The santoor, from Kashmiri Sufi music to the classical concert stage
The santoor is an ancient folk instrument thought to have originated in Iran, (Persia) from where, according to the Iranians, it made its way to India. But ancient Indian texts also refer to a very similar instrument as a shatatantri (100-stringed) veena, (at a time when the word veena did not refer to a specific instrument but was a generic terms for all string instruments) and classified as a zither.
The santoor became a vital part of the folk music of the Kashmir region where it is the favourite melodic accompaniment for Sufi (Islamic mystic) vocal music and it is possible that it was introduced here either by early Persian Sufis or traders.
A hammered dulcimer shaped like a trapezium and usually made out of maple or walnut wood, its strings are played by being struck with two lightweight wooden mallets held between the index and middle fingers.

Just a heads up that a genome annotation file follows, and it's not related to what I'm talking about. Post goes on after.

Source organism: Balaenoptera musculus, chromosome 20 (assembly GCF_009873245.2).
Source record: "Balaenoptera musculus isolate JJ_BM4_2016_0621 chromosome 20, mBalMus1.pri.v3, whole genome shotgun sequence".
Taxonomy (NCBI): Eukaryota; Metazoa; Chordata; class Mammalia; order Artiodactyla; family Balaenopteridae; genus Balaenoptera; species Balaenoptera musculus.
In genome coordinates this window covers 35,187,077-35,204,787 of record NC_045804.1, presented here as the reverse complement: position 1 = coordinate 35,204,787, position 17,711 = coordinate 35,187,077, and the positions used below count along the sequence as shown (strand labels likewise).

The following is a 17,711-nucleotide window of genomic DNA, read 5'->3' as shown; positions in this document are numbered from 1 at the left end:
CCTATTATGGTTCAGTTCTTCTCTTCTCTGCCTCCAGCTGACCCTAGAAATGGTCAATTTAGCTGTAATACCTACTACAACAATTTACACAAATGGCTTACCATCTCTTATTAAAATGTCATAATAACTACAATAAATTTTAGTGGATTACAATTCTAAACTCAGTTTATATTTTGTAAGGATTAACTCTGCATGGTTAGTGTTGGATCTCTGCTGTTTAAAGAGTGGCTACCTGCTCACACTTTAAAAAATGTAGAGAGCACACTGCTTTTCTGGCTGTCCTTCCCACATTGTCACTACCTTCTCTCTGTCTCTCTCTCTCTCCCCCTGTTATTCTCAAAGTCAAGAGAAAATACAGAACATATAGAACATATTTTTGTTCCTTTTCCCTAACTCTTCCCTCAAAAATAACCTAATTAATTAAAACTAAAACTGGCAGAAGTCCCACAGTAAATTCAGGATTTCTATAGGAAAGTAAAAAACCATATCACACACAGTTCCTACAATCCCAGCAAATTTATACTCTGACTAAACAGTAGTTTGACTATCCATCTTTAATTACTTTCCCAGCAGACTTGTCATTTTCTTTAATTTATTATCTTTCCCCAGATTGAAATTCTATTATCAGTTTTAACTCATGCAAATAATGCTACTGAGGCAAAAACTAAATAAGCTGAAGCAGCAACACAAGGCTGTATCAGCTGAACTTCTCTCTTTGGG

The Persian variety has fewer strings (72) compared to its Indian counterpart which usually has 90 or more. Each pair of strings passes over two bridges, one on each side of the instrument. The santoor we hear in Indian classical music today – notably that of the maestro Pandit Shivkumar Sharma and his son Rahul Sharma – has 31 bridges and over 90 strings, with a range of three octaves.
Earlier in the 20th century, outside of the Kashmir valley, most Indians had not heard the santoor until the early 1950s when Uma Dutt Sharma, (father of present-day santoor maestro Pandit Shivkumar Sharma), a vocalist and also an able musician of numerous other instruments, attempted to introduce the instrument to Indian classical music. It was not an easy task and because the santoor is struck with mallets rather than plucked, the overall sound tends to be percussive as opposed to the more fluid tones of other Indian string instruments where notes can be held and slides between notes performed with astounding rapidity. For this reason, it has taken the best part of half a century to convince diehard purists that if handled correctly, the instrument is as worthy of executing a classical raag as any other Indian string instrument.
With Pandit Shivkumar Sharma continuing his father’s work, and making many further modifications to the instrument resulting in an improved tonal quality as well as an altered playing technique – the santoor is now balanced on the lap instead of being placed on a wooden block in front of the musician as it was for Kashmiri folk music – the much-revered santoor now holds an important place in Indian classical music.
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